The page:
‘Daily labourers hardest hit by demonetisation’

Mr. Wilson said that no one is employing daily-wage labourers and other Safai-Karmachari (manual scavengers) who have been rehabilitated in the recent past. “Some of them who have become vegetable sellers are not seeing a huge dip in their business due to loss of customers. People who have money now either buy things online or prefer to use cash for other things,” he noted.

CONCERN: Bezwada Wilson, Ramon Magsaysay awardee during a guest lecture at Chanchalguda Central Jail with Telangana Prisons and Correctional Services Director-General V.K. Singh in Hyderabad on Tuesday.   | Photo Credit: Special Arrangement

 Daily-wage labourers have been hit the hardest by the Centre’s decision to demonetise the Rs. 500 and Rs. 1,000 currency notes, as workers are not able to find work or are not being paid on time, said Ramon Magsaysay award winner Bezwada Wilson on Wednesday.

Mr. Wilson said that no one is employing daily-wage labourers and other Safai-Karmachari (manual scavengers) who have been rehabilitated in the recent past. “Some of them who have become vegetable sellers are not seeing a huge dip in their business due to loss of customers. People who have money now either buy things online or prefer to use cash for other things,” he noted.

Dalits real sufferers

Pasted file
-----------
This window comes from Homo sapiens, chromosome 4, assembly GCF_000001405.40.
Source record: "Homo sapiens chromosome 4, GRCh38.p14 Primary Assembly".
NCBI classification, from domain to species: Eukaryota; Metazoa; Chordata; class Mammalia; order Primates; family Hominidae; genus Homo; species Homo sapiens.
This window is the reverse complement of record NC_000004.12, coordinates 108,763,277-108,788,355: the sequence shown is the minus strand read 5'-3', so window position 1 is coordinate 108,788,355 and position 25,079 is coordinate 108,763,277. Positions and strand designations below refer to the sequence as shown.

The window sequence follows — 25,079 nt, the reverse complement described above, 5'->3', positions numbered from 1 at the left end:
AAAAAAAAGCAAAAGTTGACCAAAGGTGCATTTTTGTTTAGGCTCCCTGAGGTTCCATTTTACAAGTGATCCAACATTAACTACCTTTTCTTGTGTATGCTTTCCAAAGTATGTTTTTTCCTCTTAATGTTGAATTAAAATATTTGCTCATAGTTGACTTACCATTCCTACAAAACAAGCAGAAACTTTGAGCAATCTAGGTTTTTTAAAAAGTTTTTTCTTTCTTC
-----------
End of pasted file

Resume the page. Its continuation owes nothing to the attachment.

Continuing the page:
Mr. Wilson was in Hyderabad to address prison officials as part of a guest lecture at the Chanchalguda Central Jail. “The real sufferers of demonetisation are the poorest and the most marginalised like Dalits. Their lives have collapsed as people are getting a chance to tell them no and deny their daily earnings,” he asserted.

On manual-scavenging, Mr. Wilson said that though the Supreme Court had passed an order in 2014 to all State Governments to pay Rs. 10 lakh to families of people who died while working in sewers, only a few States had paid the amount so far. “Punjab has paid some families the amount. Recently, the Tamil Nadu Government told the Supreme Court that it cannot pay the amount, but finally agreed,” he added.

Biodegradable toilets

He also said that the Indian Railways was the biggest employer of manual-scavengers, as a majority of the rain coaches still do not have biodegradable toilets. “About 500 coaches are being fitted with those toilets each year. There are about 1,70,000 train coaches currently. So fitting 500 of them a year will take many years to finish the task,” he pointed out.

Courtesy: The Hindu-
http://www.thehindu.com/news/cities/Hyderabad/%E2%80%98Daily-labourers-hardest-hit-by-demonetisation%E2%80%99/article16684380.ece?utm_source=RSS_Feed&utm_medium=RSS&utm_campaign=RSS_Syndication

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